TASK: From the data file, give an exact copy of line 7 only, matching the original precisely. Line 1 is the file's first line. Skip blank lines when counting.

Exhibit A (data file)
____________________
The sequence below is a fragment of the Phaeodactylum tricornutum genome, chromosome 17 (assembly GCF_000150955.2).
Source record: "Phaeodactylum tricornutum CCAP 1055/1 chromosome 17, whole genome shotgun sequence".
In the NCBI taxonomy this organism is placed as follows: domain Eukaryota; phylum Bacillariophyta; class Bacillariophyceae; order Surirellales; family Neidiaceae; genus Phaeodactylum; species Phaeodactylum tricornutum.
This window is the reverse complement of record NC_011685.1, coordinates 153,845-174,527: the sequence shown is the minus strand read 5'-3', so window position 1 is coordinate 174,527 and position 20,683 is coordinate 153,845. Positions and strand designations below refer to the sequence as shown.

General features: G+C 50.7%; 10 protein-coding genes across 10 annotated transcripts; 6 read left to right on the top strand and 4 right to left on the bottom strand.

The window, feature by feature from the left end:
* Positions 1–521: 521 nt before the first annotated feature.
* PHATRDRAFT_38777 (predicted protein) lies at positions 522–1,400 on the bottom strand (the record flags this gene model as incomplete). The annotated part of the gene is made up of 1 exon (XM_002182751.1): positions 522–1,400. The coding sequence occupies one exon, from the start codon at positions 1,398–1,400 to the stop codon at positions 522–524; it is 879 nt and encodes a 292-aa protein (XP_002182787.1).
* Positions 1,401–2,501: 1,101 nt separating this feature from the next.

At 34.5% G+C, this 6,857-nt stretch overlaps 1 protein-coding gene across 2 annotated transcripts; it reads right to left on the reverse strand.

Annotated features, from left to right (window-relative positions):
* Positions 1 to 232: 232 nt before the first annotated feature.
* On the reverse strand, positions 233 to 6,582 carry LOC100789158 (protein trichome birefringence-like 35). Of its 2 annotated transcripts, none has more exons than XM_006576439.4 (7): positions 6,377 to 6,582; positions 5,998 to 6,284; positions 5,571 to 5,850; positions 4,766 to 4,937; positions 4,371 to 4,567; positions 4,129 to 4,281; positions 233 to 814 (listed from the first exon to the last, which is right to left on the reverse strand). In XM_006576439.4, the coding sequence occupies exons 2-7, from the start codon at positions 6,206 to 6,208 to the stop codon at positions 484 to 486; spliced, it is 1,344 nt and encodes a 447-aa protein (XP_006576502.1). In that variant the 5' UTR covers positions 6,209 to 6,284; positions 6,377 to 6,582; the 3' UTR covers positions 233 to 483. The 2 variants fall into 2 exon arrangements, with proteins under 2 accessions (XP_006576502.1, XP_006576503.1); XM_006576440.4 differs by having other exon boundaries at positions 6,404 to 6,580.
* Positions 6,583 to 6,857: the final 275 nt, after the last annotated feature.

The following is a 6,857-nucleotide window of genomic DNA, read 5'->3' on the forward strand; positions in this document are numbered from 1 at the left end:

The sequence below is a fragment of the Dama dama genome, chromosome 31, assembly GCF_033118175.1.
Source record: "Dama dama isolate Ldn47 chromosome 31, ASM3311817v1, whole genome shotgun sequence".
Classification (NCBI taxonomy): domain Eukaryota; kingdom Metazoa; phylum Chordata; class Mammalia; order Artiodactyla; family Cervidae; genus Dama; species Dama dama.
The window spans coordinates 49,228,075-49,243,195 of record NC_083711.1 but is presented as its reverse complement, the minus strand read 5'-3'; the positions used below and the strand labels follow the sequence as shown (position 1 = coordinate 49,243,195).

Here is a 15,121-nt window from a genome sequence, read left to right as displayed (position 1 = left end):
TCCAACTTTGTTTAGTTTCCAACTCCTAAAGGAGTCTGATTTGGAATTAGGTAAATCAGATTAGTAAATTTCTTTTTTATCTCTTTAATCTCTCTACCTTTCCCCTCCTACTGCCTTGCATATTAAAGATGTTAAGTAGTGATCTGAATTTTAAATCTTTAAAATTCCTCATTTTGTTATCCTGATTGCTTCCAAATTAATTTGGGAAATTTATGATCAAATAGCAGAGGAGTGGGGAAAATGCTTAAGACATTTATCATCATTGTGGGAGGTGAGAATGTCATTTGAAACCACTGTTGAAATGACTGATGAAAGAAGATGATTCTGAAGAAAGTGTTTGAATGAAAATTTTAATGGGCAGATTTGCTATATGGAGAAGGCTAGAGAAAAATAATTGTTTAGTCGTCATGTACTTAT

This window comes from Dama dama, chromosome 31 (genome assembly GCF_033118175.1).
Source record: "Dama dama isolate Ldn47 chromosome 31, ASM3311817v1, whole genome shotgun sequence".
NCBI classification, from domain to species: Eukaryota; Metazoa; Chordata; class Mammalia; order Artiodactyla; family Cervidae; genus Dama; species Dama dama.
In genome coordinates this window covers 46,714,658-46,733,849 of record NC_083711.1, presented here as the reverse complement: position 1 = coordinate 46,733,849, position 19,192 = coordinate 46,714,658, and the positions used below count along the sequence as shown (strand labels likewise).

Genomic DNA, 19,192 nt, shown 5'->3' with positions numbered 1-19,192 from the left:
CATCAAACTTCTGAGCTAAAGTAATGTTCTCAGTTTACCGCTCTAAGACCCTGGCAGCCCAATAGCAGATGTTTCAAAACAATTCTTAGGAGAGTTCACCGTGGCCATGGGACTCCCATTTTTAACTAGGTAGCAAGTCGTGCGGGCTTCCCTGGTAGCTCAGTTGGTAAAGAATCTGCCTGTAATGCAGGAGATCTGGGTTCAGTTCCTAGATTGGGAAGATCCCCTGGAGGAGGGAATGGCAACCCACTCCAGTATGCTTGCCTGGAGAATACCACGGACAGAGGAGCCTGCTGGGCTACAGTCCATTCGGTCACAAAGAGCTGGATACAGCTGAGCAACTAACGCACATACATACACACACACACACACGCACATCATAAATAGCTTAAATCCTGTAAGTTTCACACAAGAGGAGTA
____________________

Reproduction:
* Positions 1–521: 521 nt before the first annotated feature.